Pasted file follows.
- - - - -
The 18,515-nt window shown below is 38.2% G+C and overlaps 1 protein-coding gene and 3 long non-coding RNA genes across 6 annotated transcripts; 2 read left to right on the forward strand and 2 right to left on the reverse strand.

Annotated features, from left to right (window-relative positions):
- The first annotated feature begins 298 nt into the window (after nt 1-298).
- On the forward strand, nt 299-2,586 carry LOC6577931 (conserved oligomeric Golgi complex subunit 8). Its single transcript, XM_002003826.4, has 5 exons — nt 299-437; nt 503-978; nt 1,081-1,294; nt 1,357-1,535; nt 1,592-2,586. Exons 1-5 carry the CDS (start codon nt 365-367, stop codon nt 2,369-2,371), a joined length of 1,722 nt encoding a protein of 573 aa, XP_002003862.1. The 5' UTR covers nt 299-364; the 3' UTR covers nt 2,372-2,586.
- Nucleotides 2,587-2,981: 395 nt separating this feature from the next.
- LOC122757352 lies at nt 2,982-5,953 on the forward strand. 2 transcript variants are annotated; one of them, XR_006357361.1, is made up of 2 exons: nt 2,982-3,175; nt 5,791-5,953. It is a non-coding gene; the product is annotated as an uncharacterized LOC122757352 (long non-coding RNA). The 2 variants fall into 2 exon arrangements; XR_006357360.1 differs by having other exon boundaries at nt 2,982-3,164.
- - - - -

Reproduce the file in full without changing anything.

The 18,515-nt window shown below is 38.2% G+C and overlaps 1 protein-coding gene and 3 long non-coding RNA genes across 6 annotated transcripts; 2 read left to right on the forward strand and 2 right to left on the reverse strand.

Annotated features, from left to right (window-relative positions):
- The first annotated feature begins 298 nt into the window (after nt 1-298).
- On the forward strand, nt 299-2,586 carry LOC6577931 (conserved oligomeric Golgi complex subunit 8). Its single transcript, XM_002003826.4, has 5 exons — nt 299-437; nt 503-978; nt 1,081-1,294; nt 1,357-1,535; nt 1,592-2,586. Exons 1-5 carry the CDS (start codon nt 365-367, stop codon nt 2,369-2,371), a joined length of 1,722 nt encoding a protein of 573 aa, XP_002003862.1. The 5' UTR covers nt 299-364; the 3' UTR covers nt 2,372-2,586.
- Nucleotides 2,587-2,981: 395 nt separating this feature from the next.
- LOC122757352 lies at nt 2,982-5,953 on the forward strand. 2 transcript variants are annotated; one of them, XR_006357361.1, is made up of 2 exons: nt 2,982-3,175; nt 5,791-5,953. It is a non-coding gene; the product is annotated as an uncharacterized LOC122757352 (long non-coding RNA). The 2 variants fall into 2 exon arrangements; XR_006357360.1 differs by having other exon boundaries at nt 2,982-3,164.